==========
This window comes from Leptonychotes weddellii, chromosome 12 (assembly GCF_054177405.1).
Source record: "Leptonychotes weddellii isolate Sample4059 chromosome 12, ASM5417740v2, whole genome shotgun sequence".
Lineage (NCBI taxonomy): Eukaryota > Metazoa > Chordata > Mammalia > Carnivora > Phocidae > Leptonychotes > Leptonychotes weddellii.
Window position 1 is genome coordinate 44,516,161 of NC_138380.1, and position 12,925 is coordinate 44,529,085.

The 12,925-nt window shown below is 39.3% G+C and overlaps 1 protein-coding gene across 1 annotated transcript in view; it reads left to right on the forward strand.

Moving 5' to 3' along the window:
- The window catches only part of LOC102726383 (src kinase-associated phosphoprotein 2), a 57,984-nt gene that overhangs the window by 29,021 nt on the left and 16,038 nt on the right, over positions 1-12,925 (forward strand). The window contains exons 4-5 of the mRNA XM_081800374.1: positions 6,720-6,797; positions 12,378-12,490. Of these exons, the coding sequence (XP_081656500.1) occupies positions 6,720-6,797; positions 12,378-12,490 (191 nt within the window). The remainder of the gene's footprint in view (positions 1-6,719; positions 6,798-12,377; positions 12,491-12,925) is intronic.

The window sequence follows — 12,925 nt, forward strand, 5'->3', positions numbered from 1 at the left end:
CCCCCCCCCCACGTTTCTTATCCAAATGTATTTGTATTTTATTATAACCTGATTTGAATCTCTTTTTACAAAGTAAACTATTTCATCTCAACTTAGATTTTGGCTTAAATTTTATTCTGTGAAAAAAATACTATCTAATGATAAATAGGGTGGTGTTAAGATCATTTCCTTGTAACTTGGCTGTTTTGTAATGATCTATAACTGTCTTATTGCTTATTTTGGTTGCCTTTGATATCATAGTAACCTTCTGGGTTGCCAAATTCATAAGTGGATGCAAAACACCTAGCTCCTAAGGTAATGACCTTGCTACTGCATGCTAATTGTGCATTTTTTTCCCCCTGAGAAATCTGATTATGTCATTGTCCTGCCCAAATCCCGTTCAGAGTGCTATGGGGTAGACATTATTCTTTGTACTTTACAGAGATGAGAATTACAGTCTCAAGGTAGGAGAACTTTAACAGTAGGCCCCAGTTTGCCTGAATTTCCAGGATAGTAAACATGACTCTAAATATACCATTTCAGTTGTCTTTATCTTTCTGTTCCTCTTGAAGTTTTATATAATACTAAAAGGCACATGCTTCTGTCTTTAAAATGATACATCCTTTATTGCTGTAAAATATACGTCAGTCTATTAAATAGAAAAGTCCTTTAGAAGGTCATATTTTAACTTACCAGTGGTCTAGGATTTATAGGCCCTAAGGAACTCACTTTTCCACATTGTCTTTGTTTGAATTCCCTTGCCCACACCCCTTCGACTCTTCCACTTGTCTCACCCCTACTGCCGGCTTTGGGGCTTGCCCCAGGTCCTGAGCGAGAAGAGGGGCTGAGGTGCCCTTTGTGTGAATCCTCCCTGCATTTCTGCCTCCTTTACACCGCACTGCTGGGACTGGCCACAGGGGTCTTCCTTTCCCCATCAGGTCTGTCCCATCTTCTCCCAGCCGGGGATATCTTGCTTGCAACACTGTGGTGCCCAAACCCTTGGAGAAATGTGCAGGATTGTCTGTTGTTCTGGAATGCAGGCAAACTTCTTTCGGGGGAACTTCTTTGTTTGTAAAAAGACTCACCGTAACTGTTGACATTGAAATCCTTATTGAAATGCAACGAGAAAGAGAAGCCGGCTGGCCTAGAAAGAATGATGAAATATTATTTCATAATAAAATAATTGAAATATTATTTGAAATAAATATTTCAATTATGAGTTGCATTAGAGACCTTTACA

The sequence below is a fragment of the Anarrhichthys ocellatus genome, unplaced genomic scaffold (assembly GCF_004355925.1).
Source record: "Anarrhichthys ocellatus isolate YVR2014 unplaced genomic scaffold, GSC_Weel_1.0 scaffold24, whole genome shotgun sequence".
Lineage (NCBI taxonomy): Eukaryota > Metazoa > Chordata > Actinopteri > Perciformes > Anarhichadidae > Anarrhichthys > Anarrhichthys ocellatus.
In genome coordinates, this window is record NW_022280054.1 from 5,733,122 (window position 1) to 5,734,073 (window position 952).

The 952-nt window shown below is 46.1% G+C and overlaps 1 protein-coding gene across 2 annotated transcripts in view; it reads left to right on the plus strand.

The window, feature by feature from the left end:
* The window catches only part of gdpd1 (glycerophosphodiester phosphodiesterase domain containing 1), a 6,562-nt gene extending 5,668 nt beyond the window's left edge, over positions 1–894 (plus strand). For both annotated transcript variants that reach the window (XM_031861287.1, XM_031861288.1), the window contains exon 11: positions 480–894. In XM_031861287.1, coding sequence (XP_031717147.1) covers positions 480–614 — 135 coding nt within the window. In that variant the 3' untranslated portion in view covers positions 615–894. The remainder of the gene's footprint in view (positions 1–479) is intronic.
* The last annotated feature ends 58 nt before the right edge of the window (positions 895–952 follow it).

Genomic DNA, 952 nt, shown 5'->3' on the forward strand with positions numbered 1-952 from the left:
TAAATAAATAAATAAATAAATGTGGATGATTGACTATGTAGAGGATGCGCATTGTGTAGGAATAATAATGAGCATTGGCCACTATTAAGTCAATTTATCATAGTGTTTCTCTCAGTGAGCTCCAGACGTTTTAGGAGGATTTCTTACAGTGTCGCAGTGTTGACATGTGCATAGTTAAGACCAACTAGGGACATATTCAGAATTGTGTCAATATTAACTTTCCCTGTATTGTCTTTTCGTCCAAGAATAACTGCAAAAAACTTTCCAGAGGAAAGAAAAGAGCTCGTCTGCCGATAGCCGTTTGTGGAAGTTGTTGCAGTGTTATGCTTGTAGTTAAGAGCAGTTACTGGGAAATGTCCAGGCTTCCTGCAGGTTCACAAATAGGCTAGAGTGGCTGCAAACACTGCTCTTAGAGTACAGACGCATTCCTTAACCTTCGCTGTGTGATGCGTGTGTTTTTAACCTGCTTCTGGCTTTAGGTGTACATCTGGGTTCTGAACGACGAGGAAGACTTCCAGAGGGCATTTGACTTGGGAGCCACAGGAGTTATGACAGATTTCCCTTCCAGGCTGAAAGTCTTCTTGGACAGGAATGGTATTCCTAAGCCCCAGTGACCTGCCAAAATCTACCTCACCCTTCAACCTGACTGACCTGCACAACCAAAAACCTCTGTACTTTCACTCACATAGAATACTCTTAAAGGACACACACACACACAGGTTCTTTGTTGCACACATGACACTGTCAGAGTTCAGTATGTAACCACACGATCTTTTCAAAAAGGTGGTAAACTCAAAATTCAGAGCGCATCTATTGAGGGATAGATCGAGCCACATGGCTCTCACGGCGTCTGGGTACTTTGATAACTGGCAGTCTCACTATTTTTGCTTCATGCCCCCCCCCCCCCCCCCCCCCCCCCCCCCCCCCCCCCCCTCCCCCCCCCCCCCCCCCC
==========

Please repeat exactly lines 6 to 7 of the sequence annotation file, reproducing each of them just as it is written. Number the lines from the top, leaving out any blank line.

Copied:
Moving 5' to 3' along the window:
- The window catches only part of LOC102726383 (src kinase-associated phosphoprotein 2), a 57,984-nt gene that overhangs the window by 29,021 nt on the left and 16,038 nt on the right, over positions 1-12,925 (forward strand). The window contains exons 4-5 of the mRNA XM_081800374.1: positions 6,720-6,797; positions 12,378-12,490. Of these exons, the coding sequence (XP_081656500.1) occupies positions 6,720-6,797; positions 12,378-12,490 (191 nt within the window). The remainder of the gene's footprint in view (positions 1-6,719; positions 6,798-12,377; positions 12,491-12,925) is intronic.